We discuss uniform sampling algorithms that are based on stochastic growth methods, using sampling of extreme configurations of polymers in simple lattice models as a motivation. We shall show how a series of clever enhancements to a fifty-odd year old algorithm, the Rosenbluth method, led to a cutting-edge algorithm capable of uniform sampling of equilibrium statistical mechanical systems of polymers in situations where competing algorithms failed to perform well. Examples range from collapsed homo-polymers near sticky surfaces to models of protein folding.

Beyond the motivational setting of polymers, these algorithms can be of general interest to combinatorialists, as one can compute approximate answers to questions of enumerative combinatorics. This is for example helpful when one wants to formulating conjectures (or is looking for evidence to refute conjectures) on asymptotic growth rates.

For the tutorials, it will be helpful if students have some basic background in C, to the extent that they can read and manipulate simple code.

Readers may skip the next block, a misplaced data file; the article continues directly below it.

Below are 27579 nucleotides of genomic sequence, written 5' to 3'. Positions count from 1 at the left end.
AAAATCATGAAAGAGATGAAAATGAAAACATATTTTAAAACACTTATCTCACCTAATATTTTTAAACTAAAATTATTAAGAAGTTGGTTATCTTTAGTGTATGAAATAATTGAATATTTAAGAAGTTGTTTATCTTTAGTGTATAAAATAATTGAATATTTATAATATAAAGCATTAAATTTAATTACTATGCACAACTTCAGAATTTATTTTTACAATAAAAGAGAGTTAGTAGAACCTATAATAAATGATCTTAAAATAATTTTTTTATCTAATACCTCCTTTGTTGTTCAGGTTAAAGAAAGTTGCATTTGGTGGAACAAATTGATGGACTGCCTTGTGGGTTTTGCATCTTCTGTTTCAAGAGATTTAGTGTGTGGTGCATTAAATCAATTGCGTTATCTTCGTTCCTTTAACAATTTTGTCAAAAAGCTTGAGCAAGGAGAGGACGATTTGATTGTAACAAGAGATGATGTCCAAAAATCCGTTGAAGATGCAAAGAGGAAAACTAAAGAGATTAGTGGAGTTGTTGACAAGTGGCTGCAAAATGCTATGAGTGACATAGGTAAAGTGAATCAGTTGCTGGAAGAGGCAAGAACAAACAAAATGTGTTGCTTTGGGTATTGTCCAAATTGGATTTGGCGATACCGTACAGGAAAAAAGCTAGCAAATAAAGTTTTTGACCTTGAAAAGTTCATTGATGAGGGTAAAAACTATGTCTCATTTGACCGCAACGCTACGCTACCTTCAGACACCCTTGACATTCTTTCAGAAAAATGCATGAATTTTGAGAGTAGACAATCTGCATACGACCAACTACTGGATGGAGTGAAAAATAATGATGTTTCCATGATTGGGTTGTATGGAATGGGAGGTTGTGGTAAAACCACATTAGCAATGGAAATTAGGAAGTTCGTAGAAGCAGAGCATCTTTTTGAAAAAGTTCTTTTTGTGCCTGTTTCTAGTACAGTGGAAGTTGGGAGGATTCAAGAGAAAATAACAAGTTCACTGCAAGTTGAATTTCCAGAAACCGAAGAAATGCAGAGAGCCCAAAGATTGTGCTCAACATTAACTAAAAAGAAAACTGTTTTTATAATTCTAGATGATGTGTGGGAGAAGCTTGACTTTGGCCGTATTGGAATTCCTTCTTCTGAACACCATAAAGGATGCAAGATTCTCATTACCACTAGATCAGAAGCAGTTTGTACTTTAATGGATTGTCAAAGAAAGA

Combinatorial Hopf algebras in particle physics
Erik Panzer

Hopf algebras are extremely powerful tools to formulate combinatorial identities and proofs. Research in this subject is currently very active and the literature has been growing considerably. As an invitation to this area, we follow the day of a particle physicist and his encounters with Hopf algebras.

Assuming only basic knowledge of linear algebra, this course starts off with a short introduction to combinatorial Hopf algebras. With the important example of rooted trees we shall study the combinatorics of renormalization in a quantum field theory. We will meet Dyson-Schwinger equations, which are generating functions for physical observables.

Furthermore, we will point out Hopf algebras that enter particle physics in a completely different way, namely in the computation of Feynman integrals. Here, Hopf algebras provide an interface between analysis and combinatorics. This will become clear through a primer on iterated integrals and polylogarithms.

Strings, Trees, and RNA Folding
Christine Heitsch

By their nature, biological sequences are often abstracted to combinatorial structures: strings over finite alphabets and their representation as trees and other graphs. The interaction between discrete mathematics and molecular biology has been especially fruitful in the case of RNA secondary structures due to the thermodynamics of the Watson-Crick base pairings.